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Marjory Wildcraft: Growing Your Own Groceries

user profile picture Adam Taggart Sep 25, 2019
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We all intuitively know that it’s important to have access to locally grown food, especially if it’s grown organically.

It gives us calorie resilience in case our standard thousand-mile supply chains become disrupted. It’s more nutrient-rich and healthier for us. It tastes (much) better. Growing it increases our connection to nature. The list of additional benefits is long.

Marjory Wildcraft, founder of The Grow Network and author of Grow Your Own Groceries, explains how we can contribute to the local food production movement by using our own windowsills, planters and backyards as a food production system.

Even those with no prior experience can swiftly learn how to grow and raise a meaningful portion of their dietary calories:

It’s a very simple three-part system. To set your expectations, I would say that if you have no skills at all, give yourself a year to get these three systems up and running.

The first is a garden. Just start out with a small garden, I would say  50 square feet, 100 square feet at the most. Start small, that way you’ll be able to focus on it. It won’t be overwhelming. Your chances of success are going to be a lot higher. That size garden doesn’t produce a ton of calories —  though you can get about 35 to 40,000 calories a year out of in one season out of a garden like that — but it produces a lot of nutrition, and diversity.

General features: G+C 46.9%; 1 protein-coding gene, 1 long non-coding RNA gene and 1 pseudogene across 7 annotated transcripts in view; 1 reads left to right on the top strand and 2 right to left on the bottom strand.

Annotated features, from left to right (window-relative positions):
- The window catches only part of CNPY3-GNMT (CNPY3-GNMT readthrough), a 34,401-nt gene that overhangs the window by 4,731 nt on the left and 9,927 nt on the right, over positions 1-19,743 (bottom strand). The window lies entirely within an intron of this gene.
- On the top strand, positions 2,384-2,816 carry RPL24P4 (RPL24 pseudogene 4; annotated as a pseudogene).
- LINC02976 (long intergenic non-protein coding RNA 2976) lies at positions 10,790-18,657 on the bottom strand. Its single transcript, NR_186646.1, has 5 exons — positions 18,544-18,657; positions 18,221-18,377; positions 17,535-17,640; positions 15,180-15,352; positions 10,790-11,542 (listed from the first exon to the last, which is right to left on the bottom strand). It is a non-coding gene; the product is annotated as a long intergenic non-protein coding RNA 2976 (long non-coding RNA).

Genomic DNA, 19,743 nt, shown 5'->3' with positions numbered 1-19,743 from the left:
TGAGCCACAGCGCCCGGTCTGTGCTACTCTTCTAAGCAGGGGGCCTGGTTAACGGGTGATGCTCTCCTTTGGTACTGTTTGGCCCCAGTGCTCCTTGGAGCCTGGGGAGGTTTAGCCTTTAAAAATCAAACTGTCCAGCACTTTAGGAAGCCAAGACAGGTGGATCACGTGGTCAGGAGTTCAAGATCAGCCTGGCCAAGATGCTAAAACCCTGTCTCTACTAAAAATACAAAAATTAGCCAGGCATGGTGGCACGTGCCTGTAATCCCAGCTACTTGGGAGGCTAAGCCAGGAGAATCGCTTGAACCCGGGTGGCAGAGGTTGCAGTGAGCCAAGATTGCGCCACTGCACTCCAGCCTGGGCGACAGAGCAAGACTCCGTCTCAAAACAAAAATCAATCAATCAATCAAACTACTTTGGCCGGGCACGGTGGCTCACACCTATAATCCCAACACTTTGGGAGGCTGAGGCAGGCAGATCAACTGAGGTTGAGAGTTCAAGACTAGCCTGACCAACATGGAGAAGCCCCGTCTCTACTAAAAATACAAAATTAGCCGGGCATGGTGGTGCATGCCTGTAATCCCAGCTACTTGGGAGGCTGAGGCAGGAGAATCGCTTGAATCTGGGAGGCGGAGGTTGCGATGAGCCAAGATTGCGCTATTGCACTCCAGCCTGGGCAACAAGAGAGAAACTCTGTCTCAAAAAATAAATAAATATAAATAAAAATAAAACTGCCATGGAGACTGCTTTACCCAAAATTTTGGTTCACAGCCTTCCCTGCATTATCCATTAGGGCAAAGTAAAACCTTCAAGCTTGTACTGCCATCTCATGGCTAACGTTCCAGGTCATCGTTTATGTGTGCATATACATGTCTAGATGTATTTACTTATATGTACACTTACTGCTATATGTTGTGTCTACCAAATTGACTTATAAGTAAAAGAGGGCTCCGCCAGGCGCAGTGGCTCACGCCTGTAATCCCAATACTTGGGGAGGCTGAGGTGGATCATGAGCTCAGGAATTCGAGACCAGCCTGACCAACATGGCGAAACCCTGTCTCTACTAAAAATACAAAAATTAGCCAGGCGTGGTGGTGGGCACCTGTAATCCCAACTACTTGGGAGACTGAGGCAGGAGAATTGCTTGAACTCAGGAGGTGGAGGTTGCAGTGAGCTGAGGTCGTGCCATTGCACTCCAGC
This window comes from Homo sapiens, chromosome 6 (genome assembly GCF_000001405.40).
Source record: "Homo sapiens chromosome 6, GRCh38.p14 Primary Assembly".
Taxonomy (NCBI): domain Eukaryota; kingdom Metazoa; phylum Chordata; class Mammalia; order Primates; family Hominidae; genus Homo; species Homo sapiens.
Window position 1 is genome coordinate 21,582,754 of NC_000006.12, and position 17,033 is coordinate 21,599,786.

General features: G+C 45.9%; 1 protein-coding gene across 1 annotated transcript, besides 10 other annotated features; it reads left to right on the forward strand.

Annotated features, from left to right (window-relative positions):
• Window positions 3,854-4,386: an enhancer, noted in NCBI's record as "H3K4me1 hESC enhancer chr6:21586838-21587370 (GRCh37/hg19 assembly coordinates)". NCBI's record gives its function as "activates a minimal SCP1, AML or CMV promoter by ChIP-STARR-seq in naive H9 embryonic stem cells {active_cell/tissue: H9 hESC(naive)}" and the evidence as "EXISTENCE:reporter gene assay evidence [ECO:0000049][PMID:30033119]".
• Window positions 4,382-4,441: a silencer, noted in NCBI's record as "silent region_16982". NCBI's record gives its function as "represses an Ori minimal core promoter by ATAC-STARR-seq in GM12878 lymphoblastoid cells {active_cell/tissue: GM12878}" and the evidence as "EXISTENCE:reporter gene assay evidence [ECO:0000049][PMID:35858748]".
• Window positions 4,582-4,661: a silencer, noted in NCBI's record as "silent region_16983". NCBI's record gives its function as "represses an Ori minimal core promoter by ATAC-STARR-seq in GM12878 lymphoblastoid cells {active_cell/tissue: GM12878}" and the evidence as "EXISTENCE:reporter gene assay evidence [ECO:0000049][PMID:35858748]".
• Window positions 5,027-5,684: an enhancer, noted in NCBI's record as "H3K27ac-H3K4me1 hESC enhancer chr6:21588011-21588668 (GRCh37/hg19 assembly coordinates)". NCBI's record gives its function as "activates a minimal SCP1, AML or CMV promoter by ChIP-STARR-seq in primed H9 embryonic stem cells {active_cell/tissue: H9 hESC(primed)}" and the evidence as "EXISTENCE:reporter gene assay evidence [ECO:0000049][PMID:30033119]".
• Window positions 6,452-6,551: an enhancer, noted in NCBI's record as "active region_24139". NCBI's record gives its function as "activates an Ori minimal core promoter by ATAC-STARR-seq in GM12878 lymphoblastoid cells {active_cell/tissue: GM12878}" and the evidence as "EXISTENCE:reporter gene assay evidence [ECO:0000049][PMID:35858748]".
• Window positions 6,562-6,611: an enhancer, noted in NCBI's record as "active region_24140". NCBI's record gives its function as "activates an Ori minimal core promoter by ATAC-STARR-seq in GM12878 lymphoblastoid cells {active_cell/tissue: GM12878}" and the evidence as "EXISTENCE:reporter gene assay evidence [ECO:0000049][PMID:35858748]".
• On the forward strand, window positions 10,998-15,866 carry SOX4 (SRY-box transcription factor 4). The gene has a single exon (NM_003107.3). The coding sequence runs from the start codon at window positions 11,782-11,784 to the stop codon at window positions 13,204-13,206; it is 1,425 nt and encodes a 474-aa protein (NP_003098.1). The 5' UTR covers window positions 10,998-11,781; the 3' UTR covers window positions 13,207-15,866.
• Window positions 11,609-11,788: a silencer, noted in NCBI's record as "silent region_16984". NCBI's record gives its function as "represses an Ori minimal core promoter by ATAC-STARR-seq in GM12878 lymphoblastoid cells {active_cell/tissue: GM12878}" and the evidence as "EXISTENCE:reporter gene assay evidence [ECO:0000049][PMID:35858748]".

Next get a little flock of chickens. You can get about 200-250 eggs per hen in a year. With just a couple of chickens you will be egg wealthy. Eggs have so much great stuff. They’re a complete food; lots of protein and lots of fat.

Then, get some rabbits for meat. One buck and three breeding does, even in Texas where we only have about six or seven months of production because it’s too hot in the summertime for them to breed, I get 75 – 80 rabbits a year out of that. One rabbit is the equivalent of a chicken. In fact, I have often served rabbit and forgot to tell people, and they just assume it’s chicken meat. You can process a rabbit at home 15 minutes before you cook it.

Click the play button below to listen to Chris’ interview with Marjory Wildcraft (76m:04s).

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